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San Francisco Landmark #260: Tobin House
14 May 2012
(Click Photo to Zoom)
San Francisco Landmark #260
Tobin House
1969 California Street
Built 1915

Willis Polk designed the Tobin House. It is representative of his penchant for medieval English architecture and restrained use of decoration as panaceas for what he deemed the architectural chaos of San Francisco's late nineteenth-century streetscape.

In 1911, Michael H. de Young purchased two lots on the south side of California Street between Gough and Octavia Streets, directly adjacent to his own estate and gave the deeds to two of his daughters, Helen, wife of George E. Cameron, and Constance, wife of Joseph O. Tobin, an executive at Hibernia Bank and member of one of San Francisco's oldest and wealthiest families.

Michael de Young also offered to build homes on these lots for his daughters and their young families, but for years nothing happened. Both the Tobin and Cameron families chose instead to live in affluent towns south of San Francisco.

Michael de Young was the patriarch of one of the most powerful and influential families in San Francisco. He arrived in San Francisco from Baltimore with his mother and brother Charles during the Civil War. The brothers founded the Daily Dramatic Chronicle, which changed its name to the Daily Morning Chronicle, and soon established their dominance in the newspaper industry.

By the 1870s their paper was so influential and widely read that the de Youngs could make or break a politician, policy, business deal, or any other matter of importance in Northern California. Though de Young's editorial policies elicited as much ire as they did new subscribers, his paper had become the mouthpiece for the Republican Party by 1880.

In 1889 M. H. de Young reinforced his newspaper's power by commissioning the first steel-frame sky scraper on the West coast, a ten-story building designed by the Chicago firm of Burnham and Root, and located at the comer of Kearny and Market Streets. He had also accumulated enough wealth to build the family mansion in one of the most fashionable neighborhoods of 1880s San Francisco, at the crest of California Street in the Western Addition.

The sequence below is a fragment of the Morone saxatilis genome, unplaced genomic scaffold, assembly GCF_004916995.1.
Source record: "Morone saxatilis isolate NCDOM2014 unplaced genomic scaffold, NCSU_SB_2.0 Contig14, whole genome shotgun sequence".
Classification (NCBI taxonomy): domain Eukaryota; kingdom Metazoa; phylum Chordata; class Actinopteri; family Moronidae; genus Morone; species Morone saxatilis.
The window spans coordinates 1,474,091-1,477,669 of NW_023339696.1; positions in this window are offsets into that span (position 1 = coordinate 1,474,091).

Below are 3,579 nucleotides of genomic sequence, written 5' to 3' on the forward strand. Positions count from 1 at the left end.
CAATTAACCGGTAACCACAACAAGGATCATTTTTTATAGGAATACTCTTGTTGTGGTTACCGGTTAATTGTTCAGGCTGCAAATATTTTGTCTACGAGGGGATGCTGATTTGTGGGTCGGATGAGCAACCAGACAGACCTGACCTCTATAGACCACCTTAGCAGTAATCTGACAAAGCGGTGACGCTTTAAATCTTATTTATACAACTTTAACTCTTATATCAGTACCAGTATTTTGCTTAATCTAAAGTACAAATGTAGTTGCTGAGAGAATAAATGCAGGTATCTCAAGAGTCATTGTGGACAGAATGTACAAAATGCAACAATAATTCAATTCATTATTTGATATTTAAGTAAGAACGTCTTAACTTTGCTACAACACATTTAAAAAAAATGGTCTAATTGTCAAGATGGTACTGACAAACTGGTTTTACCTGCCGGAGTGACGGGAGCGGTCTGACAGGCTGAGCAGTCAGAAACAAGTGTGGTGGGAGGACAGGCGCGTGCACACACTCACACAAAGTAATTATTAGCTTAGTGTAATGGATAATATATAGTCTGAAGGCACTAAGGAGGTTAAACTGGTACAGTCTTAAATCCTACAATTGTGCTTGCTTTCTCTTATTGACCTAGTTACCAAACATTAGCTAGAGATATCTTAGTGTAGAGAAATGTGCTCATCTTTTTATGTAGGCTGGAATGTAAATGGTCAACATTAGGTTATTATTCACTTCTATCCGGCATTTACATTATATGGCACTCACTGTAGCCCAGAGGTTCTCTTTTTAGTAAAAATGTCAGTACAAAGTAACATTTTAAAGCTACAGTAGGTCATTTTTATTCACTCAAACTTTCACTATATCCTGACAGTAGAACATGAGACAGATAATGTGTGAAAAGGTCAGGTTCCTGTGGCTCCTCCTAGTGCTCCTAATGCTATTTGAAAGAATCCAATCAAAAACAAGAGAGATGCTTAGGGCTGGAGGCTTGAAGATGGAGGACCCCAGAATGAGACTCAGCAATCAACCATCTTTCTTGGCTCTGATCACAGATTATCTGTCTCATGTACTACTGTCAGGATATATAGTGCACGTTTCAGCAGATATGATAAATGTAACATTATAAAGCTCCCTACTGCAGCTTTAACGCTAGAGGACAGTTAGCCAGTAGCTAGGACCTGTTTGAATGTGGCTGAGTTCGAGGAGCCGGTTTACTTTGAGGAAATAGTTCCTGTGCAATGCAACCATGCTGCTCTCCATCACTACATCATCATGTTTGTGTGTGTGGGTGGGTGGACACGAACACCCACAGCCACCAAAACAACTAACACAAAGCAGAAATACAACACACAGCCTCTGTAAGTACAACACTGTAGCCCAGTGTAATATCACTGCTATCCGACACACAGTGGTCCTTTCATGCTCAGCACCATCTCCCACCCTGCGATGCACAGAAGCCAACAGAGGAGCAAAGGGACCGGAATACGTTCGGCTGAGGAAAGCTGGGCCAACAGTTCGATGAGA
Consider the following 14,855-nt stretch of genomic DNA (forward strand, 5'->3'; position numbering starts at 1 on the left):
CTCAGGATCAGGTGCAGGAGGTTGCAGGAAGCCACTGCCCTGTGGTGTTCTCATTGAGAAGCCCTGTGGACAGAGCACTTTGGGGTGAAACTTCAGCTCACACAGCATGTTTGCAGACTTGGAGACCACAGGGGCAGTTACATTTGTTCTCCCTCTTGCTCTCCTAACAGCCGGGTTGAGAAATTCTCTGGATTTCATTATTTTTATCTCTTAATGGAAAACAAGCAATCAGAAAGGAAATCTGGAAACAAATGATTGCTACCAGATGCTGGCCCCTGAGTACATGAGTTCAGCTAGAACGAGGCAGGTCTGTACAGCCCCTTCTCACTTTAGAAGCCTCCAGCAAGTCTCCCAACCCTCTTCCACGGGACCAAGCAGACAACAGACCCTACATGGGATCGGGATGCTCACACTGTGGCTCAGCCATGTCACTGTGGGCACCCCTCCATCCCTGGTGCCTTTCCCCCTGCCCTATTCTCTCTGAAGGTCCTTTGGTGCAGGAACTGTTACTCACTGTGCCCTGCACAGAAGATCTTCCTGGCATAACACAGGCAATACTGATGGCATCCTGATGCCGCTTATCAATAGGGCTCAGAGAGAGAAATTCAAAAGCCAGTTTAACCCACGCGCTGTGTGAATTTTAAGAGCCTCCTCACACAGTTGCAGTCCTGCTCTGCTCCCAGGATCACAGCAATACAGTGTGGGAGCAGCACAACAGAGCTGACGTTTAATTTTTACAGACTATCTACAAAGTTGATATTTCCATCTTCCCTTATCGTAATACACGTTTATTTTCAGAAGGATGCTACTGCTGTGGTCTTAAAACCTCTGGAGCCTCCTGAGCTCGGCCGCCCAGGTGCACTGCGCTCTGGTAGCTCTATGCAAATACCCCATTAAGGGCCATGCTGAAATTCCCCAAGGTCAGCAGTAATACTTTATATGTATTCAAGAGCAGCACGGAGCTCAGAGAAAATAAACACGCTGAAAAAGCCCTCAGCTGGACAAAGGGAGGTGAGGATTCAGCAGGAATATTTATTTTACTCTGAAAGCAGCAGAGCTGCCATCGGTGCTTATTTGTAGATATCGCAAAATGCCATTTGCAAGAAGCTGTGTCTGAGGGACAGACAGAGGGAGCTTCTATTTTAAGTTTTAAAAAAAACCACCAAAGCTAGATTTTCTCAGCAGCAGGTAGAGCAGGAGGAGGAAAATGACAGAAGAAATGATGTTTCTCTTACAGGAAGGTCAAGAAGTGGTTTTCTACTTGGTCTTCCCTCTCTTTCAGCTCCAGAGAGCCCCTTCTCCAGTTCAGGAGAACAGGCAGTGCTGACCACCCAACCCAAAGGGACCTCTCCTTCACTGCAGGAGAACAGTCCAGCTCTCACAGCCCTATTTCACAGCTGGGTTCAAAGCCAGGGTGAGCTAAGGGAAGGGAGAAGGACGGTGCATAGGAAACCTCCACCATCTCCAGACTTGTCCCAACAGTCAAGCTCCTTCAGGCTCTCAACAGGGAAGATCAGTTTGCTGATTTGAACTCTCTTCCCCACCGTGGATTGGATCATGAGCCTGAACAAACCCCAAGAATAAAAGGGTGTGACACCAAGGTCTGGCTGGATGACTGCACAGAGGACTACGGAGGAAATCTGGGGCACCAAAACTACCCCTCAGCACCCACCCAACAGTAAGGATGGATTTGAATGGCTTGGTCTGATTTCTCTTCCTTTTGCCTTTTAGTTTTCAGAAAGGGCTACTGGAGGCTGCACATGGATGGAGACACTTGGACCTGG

The Chicago World's Fair of 1893 inspired de Young to spearhead efforts to stage a similar fair in San Francisco's Golden Gate Park in 1894. Not coincidentally, the resultmg Midwinter Fair helped to raise the value of the tracts of land that de Young owned in the largely undeveloped sand dunes to the north and south of the park.

The fair also fueled de Young's passion for collecting all sorts of objects and artwork. In 1916, he built a museum in the middle of Golden Gate Park to house this collection, which can still be viewed at the De Young Museum.

The Tobin House is also National Register Listing #09000806.

Willis Polk

Some buildings designed by Willis Polk:

  • c1890: Eli Sheppard House, 3203 Pacific Avenue
  • 1891: Horatio Livermore House, 40 Florence Street
  • 1891: Batten House, 116 Cherry Street
  • 1892: Williams-Polk House, 1013-1019 Vallejo Street
  • 1892: House at 3203 Pacific Avenue (Remodel)
  • 1893: Valentine Rey House, Belvedere
  • 1894: George W. Gibbs House, 2622 Jackson
  • 1894: William Joliffe House, 2015 Pacific Avenue
  • 1897: William Bourn Mansion, 2550 Webster Street
  • 1898: Wheeler House
  • 1900: Fanny Osborne House, 2319-23 Hyde Street
  • 1900: Albert Ehrman House, 2880 Broadway
  • c1900: Barreda House (Remodel), 2139-41 Buchanan Street
  • 1900: Atkinson-Escher House (Remodel), 1032 Broadway
  • 1900: Lloyd Osborne House, 1100 Lombard Street
  • 1900: One Lombard Street
  • 1900: Wilson Building: 973-977 Market Street
  • 1901: McCullagh-Jones House, Los Gatos
  • 1903: Merchants' Exchange Building, 465 California Street
  • 1904: All Saints' Episcopal Church, 1350 Waller Street
  • 1905-1909: Jessie Street Substation (Remodel), 220 Jessie Street
  • 1906: Flood Mansion (Reconstruction), 1000 California Street
  • 1906: Mills Building (Reconstruction), 220 Montgomery Street
  • 1906: Alvinza Hayward Building (Reconstruction), 400 Montgomery Street
  • 1907: Seldon S. Wright House, 950 Lombard Street
  • 1908: Path of Gold Light Standard, Market
  • 1912: Alice Griffith House, 2820 Pacific Avenue
  • 1912: Merced Manor Reservoir, Sloat Boulevard Between 22nd and 23rd Avenues
  • 1913: S. L. Napthaly House, 2960 Broadway
  • 1913: Insurance Exchange Building, 433 California Street
  • 1913: House at 2880 Broadway
  • 1913: Catherine Hooker House, 3277 Pacific Avenue
  • 1914: Hobart Building, 582 Market Street
  • 1914: Houses at 1-7 Russian Hill Place
  • 1914: Russian Hill Crest Double Access Ramp, Intersection of Vallejo and Jones Streets
  • 1914: Seacliff House #1, 9 Scenic Way
  • 1914: Seacliff House #2, 25 Scenic Way
  • 1914: Seacliff House #3, 45 Scenic Way
  • 1915: Carolands, Hillsborough
  • 1915: Tobin House, 1969 California Street
  • 1916: House at 2233 Lyon
  • 1917: House at 2840 Broadway
  • 1917: Four Townhouses, 831-849 Mason Street
  • 1917: Hallidie Building, 130 Sutter Street
  • 1920: House at 2255 Lyon Street
  • 1922: San Francisco Water Department, 425 Mason Street
  • 1923: Women's City Club Building
  • 1925: Beach Chalet, 1000 Great Highway
  • 1925: Filoli, Woodside
  • 1928: St. Francis Yacht Club
  • 1929: House at 3450 Washington Street
  • 1932: New College of California, 42-58 Fell Street
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